All around the world, governments are devising creative ways to torment American technology companies. It began last year after leaks revealed that the U.S. government basically uses services such as Google (GOOG) and Facebook (FB) as arms of the surveillance state. In response, some countries—including Germany, Brazil, and now France—have toyed with the idea of forcing Internet companies to route traffic or store data locally.
As public policy, this is inept technologically and economically. As symbolism, it illustrates the damage that overly ambitious espionage can cause. And it reinforces, yet again, how insecure the foundations of the digital marketplace are.
Since the intelligence contractor Edward Snowden began exposing surveillance programs by the National Security Agency last June, trust overseas in U.S. technology companies has plummeted. In some cases, sales have slowed. And foreign regulators have been licking their chops in anticipation of a crackdown. Estimates of the cost to these companies have ranged from $21.5 billion to $180 billion by 2016.
One measure being considered by more than a dozen governments is to require Internet companies to store information collected on their citizens at onshore data centers. Such a move would obstruct the free flow of trade (in this case, bits of data), inhibit innovation, increase inefficiency, raise business costs, and slow economic growth. If adopted widely, it could threaten the trust and openness on which the Internet is built.
One thing this idea will not do: offer much legal protection from spying. The NSA, under authorities granted by Executive Order 12333, has extremely broad latitude to conduct intelligence gathering outside the U.S. without oversight from the Foreign Intelligence Surveillance Court. And U.S. tech companies would still be required to turn over data on specific users at the government’s request, regardless of where they store the information.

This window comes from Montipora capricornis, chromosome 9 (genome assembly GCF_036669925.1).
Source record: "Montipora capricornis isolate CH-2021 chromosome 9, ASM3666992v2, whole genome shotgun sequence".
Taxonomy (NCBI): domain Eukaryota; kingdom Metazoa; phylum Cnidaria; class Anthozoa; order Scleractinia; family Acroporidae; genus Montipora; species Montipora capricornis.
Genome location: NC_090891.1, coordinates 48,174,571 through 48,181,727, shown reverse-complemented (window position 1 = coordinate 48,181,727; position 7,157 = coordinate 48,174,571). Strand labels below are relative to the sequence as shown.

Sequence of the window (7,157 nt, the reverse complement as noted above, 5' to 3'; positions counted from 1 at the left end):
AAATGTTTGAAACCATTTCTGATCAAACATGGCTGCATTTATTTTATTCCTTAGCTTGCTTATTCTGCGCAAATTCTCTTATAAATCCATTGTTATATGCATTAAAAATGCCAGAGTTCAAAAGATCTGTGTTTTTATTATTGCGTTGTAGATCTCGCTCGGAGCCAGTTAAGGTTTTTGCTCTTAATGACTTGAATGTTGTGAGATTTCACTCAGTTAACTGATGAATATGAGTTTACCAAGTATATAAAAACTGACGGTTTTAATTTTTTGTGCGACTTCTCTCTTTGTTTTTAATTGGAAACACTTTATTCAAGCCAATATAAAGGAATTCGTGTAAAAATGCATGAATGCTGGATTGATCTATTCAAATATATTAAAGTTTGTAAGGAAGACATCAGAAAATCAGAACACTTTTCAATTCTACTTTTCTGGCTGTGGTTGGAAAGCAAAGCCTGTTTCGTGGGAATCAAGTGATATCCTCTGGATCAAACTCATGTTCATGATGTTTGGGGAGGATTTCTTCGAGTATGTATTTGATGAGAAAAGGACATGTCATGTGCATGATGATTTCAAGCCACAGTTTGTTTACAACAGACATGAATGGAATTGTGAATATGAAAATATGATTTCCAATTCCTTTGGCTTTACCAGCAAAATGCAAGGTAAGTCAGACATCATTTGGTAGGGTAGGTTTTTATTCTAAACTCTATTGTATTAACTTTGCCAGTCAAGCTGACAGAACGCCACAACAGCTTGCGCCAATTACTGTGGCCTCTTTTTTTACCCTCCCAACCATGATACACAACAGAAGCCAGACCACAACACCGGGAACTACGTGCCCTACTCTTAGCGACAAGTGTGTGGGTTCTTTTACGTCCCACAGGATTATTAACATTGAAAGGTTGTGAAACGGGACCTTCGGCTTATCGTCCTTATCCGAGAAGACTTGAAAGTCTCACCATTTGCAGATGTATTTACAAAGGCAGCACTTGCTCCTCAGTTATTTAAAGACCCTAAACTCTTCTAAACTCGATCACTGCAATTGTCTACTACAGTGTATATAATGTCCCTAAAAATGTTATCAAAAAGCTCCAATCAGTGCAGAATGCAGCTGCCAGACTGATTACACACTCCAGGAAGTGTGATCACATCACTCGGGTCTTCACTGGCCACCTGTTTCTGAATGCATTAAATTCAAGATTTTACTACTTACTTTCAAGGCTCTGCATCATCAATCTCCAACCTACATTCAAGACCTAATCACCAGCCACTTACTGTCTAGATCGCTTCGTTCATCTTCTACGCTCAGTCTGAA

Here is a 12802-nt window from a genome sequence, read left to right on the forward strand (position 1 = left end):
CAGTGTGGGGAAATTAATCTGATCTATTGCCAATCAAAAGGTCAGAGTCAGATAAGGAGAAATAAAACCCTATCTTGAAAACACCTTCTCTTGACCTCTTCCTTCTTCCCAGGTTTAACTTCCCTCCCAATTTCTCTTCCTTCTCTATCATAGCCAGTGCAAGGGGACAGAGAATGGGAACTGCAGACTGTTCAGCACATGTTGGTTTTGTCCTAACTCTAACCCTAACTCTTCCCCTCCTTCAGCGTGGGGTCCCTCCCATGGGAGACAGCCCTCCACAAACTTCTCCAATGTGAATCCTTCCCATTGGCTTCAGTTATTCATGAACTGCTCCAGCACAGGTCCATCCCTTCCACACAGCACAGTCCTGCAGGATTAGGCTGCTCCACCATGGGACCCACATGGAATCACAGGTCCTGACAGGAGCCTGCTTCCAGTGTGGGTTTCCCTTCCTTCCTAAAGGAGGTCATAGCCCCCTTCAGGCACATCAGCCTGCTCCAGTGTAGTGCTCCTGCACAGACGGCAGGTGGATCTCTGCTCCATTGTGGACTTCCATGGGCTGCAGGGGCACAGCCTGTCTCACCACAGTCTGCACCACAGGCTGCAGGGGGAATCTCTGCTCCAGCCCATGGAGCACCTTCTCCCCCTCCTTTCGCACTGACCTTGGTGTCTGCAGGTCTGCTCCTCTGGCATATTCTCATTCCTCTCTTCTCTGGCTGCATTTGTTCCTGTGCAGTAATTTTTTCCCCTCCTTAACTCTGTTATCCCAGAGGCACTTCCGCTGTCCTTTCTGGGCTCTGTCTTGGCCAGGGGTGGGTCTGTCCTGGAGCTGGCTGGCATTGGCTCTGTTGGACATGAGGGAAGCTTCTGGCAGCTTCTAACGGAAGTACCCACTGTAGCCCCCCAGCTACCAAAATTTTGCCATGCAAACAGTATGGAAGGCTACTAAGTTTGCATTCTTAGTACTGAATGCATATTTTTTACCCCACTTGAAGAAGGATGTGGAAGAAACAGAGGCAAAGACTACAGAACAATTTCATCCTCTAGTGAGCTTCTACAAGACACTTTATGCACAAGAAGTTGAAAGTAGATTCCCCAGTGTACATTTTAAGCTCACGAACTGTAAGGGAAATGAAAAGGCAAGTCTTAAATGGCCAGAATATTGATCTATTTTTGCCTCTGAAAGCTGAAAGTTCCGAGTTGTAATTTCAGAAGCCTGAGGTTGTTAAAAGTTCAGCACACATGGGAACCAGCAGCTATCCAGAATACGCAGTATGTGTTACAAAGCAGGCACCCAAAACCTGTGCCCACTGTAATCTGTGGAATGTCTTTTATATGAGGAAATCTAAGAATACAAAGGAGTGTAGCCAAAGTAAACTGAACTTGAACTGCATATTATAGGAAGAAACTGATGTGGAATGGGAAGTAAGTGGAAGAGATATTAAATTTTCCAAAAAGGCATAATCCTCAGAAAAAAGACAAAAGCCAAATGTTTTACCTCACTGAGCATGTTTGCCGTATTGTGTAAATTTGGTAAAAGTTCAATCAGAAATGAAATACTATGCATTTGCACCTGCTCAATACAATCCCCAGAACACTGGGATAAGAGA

Local data storage won’t offer a practical impediment, either. The NSA has shown itself quite capable of infiltrating foreign communications companies, and local spy agencies would undoubtedly find it convenient to have all their citizens’ data in one place. (The French government, it should be noted, is no slouch when it comes to surveilling its citizens’ digital habits.)
All of which suggests that the real reason governments want to require local data storage is to promote local businesses. Or, more perniciously, to control information a little more tightly within their borders. Both urges should be resisted. This very bad idea does, however, have the virtue of illustrating a deeper problem. Many tech companies have based their businesses on collecting precisely the kind of user information the spies are after. The architecture of the Internet makes sharing that information effortless, but protecting it effectively impossible. That dichotomy won’t go away.